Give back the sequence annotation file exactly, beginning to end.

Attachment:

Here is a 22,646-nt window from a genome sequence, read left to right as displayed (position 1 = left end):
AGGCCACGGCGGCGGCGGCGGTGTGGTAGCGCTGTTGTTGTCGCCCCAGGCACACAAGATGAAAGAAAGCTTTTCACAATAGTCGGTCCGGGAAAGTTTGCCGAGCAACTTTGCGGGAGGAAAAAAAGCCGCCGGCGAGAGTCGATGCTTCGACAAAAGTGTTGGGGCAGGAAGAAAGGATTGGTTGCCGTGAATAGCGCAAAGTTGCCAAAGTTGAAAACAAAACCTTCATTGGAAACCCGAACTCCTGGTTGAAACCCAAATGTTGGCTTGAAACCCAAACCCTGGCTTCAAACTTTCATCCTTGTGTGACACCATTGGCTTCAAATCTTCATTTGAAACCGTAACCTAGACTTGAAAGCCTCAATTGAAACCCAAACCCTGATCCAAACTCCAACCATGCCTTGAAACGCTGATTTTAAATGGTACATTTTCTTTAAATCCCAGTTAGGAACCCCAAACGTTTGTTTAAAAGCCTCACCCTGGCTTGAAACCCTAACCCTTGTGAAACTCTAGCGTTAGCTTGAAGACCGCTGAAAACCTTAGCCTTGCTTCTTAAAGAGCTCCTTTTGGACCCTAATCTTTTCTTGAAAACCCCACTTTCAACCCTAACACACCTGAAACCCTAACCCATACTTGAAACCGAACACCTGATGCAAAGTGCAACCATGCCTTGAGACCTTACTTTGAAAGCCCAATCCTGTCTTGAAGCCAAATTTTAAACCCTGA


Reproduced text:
Here is a 22,646-nt window from a genome sequence, read left to right as displayed (position 1 = left end):
AGGCCACGGCGGCGGCGGCGGTGTGGTAGCGCTGTTGTTGTCGCCCCAGGCACACAAGATGAAAGAAAGCTTTTCACAATAGTCGGTCCGGGAAAGTTTGCCGAGCAACTTTGCGGGAGGAAAAAAAGCCGCCGGCGAGAGTCGATGCTTCGACAAAAGTGTTGGGGCAGGAAGAAAGGATTGGTTGCCGTGAATAGCGCAAAGTTGCCAAAGTTGAAAACAAAACCTTCATTGGAAACCCGAACTCCTGGTTGAAACCCAAATGTTGGCTTGAAACCCAAACCCTGGCTTCAAACTTTCATCCTTGTGTGACACCATTGGCTTCAAATCTTCATTTGAAACCGTAACCTAGACTTGAAAGCCTCAATTGAAACCCAAACCCTGATCCAAACTCCAACCATGCCTTGAAACGCTGATTTTAAATGGTACATTTTCTTTAAATCCCAGTTAGGAACCCCAAACGTTTGTTTAAAAGCCTCACCCTGGCTTGAAACCCTAACCCTTGTGAAACTCTAGCGTTAGCTTGAAGACCGCTGAAAACCTTAGCCTTGCTTCTTAAAGAGCTCCTTTTGGACCCTAATCTTTTCTTGAAAACCCCACTTTCAACCCTAACACACCTGAAACCCTAACCCATACTTGAAACCGAACACCTGATGCAAAGTGCAACCATGCCTTGAGACCTTACTTTGAAAGCCCAATCCTGTCTTGAAGCCAAATTTTAAACCCTGA